States continue to fail older people at UN

The 11th session of the Open-ended Working Group on Ageing took place last week while the COVID-19 pandemic continues and in the aftermath of some of the gravest violations of older people’s rights.


The 11th session of the UN’s Open-ended Working Group on Ageing took place at the end of March against the backdrop of the continued COVID-19 pandemic and in the aftermath of some of the gravest violations of older people’s rights.

Less than one year earlier 146 states from around the world had committed to promoting and respecting the rights of older persons, responding to calls to ‘cull’ older people in the media and the serious violations of rights in care homes and discriminatory age-based restrictions on older people’s movement.

Eleven months on, only eight of those who made that commitment took part in the discussion on COVID-19 and its impact on older people at the meeting of the UN Open-ended Working Group on Ageing.

Furthermore, despite the UN Secretary General’s call to action to accelerate progress towards an international legal instrument, and the priority given to a new UN convention for the rights of older people by the public in consultations to mark 75 years of the UN, only two states took part in the discussion on how the rights to social protection and education apply in older age.

This lack of engagement by states fails older people everywhere today and in future generations.


As Emilia Romano from HelpAge Italia told the Open-ended Working Group, ‘The full respect of the rights of older people in care homes could have prevented deaths during the emergency, but also could have prevented great suffering and a sense of fear, abandonment and loneliness.’

The technical challenges of a virtual meeting meant some NGOs were unable to speak, but civil society’s engagement in the process continued to grow. 39 NGOs submitted statements, 35 made oral interventions, and another 38 officially registered to participate in the work of the Open-ended Working Group, bringing the total to 197.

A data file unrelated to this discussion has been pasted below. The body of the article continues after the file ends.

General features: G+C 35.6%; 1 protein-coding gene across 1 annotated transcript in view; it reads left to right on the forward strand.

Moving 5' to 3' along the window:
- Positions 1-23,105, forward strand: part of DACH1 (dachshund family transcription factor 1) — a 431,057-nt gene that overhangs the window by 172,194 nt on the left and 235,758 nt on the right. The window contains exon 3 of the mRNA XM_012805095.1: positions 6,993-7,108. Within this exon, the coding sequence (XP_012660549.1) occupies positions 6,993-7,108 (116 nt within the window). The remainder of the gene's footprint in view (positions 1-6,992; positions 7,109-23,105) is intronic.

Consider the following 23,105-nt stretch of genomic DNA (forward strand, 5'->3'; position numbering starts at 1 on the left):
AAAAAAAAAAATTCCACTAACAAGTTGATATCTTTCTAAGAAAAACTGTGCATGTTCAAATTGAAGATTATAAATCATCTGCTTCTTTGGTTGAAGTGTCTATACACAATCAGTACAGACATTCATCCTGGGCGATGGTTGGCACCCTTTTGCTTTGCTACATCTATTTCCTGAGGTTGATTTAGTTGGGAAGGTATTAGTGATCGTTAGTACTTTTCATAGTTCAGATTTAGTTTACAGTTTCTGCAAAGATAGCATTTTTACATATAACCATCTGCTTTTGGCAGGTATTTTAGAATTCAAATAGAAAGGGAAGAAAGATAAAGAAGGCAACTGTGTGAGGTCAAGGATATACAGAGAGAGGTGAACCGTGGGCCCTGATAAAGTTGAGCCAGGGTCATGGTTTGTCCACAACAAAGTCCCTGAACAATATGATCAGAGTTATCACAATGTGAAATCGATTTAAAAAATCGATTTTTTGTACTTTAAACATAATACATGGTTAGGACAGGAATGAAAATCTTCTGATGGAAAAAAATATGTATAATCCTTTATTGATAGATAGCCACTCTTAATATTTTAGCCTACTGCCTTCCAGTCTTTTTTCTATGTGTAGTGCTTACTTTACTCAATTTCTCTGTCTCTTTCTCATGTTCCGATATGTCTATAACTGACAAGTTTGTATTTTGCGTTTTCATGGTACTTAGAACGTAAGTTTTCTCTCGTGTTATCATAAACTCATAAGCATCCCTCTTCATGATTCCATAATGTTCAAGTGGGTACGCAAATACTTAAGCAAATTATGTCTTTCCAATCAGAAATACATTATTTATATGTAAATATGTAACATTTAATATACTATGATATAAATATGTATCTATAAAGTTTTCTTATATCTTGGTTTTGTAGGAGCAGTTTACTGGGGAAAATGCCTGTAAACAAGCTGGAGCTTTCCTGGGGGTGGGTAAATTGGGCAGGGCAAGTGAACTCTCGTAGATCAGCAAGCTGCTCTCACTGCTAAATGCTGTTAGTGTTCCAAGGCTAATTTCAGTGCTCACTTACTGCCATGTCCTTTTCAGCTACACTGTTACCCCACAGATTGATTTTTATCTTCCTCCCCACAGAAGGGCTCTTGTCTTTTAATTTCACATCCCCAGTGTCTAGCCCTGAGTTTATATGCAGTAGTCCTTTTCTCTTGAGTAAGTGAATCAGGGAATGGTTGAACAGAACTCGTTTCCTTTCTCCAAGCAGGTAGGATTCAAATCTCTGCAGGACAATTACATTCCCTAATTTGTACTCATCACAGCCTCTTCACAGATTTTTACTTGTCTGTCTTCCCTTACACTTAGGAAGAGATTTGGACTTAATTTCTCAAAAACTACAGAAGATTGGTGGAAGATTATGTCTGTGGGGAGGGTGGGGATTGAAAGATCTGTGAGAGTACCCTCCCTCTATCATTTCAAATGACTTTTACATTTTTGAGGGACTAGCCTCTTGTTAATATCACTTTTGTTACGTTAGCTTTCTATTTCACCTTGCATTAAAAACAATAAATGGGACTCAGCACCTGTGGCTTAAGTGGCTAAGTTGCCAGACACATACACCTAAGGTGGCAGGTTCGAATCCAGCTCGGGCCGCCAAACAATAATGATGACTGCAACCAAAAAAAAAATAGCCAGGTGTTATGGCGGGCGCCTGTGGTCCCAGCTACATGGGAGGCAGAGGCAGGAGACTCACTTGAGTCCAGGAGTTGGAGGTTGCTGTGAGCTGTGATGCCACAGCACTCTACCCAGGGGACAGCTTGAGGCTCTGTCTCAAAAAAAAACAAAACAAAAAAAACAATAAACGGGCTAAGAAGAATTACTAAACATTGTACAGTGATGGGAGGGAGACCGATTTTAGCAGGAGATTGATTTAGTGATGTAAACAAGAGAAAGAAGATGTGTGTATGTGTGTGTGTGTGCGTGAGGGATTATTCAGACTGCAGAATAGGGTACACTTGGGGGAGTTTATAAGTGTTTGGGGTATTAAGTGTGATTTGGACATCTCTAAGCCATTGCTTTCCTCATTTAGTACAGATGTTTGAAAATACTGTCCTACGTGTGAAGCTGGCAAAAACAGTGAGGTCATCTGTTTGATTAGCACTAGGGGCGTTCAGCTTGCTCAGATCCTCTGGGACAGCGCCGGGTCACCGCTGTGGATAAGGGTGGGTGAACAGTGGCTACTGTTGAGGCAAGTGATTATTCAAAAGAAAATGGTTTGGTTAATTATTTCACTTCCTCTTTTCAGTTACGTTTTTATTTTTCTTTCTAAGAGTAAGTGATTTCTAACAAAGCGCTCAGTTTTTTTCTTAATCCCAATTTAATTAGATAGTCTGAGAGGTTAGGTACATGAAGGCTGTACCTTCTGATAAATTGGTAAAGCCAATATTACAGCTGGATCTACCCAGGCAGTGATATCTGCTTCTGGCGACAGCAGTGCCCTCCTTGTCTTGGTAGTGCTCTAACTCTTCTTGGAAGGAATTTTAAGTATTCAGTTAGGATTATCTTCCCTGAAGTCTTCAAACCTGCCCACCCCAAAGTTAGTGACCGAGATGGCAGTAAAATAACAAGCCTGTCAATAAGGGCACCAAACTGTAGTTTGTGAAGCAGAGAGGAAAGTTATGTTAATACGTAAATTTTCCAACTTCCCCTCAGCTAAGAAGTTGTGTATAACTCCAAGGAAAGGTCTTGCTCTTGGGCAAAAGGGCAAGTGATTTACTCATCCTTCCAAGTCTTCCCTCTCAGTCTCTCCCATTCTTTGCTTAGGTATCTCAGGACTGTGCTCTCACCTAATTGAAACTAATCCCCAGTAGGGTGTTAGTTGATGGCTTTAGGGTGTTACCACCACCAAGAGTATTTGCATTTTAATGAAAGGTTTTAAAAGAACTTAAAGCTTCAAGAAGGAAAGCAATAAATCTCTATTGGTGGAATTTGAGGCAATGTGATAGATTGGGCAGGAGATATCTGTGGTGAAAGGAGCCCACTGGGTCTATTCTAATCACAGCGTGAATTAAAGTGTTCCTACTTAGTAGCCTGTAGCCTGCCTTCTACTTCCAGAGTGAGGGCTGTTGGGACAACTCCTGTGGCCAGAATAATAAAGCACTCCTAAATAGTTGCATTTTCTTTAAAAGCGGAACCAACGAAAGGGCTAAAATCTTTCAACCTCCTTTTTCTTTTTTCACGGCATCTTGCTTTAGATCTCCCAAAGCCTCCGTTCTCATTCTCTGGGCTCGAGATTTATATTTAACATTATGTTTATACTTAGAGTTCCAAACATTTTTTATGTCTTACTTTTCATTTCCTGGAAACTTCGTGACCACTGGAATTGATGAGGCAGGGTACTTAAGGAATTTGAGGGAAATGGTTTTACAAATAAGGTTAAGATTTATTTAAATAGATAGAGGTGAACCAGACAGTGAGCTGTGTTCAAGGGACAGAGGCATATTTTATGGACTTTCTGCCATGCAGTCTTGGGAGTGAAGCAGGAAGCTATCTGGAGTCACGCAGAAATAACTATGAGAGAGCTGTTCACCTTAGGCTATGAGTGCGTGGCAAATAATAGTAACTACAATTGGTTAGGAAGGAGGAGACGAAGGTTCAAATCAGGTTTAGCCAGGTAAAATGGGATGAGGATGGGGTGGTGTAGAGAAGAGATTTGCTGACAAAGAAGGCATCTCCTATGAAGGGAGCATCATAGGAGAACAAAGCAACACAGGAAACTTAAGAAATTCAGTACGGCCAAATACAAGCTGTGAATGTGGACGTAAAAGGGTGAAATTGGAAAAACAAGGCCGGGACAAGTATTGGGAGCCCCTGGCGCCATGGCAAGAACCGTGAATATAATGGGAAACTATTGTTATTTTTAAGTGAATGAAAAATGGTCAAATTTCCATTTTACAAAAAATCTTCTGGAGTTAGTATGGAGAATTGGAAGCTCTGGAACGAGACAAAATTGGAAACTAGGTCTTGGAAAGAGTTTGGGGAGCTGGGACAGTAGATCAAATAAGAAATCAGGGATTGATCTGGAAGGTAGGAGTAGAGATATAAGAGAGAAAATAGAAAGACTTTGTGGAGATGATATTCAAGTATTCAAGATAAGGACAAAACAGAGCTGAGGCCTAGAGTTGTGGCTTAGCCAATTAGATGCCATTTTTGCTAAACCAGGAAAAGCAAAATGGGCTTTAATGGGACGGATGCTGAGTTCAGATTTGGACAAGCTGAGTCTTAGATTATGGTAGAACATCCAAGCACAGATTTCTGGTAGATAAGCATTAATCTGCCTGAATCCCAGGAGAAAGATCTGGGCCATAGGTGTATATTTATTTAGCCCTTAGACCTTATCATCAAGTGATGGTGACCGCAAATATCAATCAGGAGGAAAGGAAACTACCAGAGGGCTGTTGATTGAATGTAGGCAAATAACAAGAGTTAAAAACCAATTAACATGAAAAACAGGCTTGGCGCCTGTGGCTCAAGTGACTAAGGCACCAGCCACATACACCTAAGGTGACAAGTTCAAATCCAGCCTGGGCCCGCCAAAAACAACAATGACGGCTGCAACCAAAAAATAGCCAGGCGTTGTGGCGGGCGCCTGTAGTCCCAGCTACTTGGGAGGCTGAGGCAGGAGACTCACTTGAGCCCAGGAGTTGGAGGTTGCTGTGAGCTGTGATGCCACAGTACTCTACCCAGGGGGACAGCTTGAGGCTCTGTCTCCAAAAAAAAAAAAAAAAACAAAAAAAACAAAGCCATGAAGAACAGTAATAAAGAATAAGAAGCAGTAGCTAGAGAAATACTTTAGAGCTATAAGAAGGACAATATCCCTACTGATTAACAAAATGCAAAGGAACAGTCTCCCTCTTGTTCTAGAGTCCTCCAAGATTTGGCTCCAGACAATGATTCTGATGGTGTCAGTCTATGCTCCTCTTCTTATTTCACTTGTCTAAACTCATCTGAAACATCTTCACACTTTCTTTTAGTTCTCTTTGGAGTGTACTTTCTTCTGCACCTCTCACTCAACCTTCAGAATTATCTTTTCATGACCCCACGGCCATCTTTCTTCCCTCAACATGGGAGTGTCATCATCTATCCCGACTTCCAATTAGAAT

As the 394 civil society organisations of the Global Alliance for the Rights of Older People said, ‘Further inaction by Member States in face of the evidence of the need for a convention is inexcusable’.

new study by the Office of the High Commissioner for Human Rights provides unequivocal evidence of the gaps in protection of older people’s rights. Ten years of work by the Open-ended Working Group on Ageing provides the content to start drafting a new convention.

It’s time to move on. As Natasa Todorovic from the Red Cross of Serbia said, ‘We must use the current global crisis as a wake-up call.’

And there are states who are ready to do just that.

They proposed setting up a group to work between sessions of the Open-ended Working Group on Ageing to move things forward.

Civil society and national human rights organisations also called for a group to draft a new convention, to be made up of human rights experts from states as well as civil society, national human rights institutions, the Independent Expert on the rights of older people and the Office of the High Commission for Human Rights.

We now need to take this forward – and that is not without its challenges. A handful of states supported the idea, a couple said they needed to think about it and a couple rejected it. But the majority did not comment.

As Rohit Prasad, chief executive officer of HelpAge India said when addressing the working group, ‘The time to act is now, for if not now, then when?’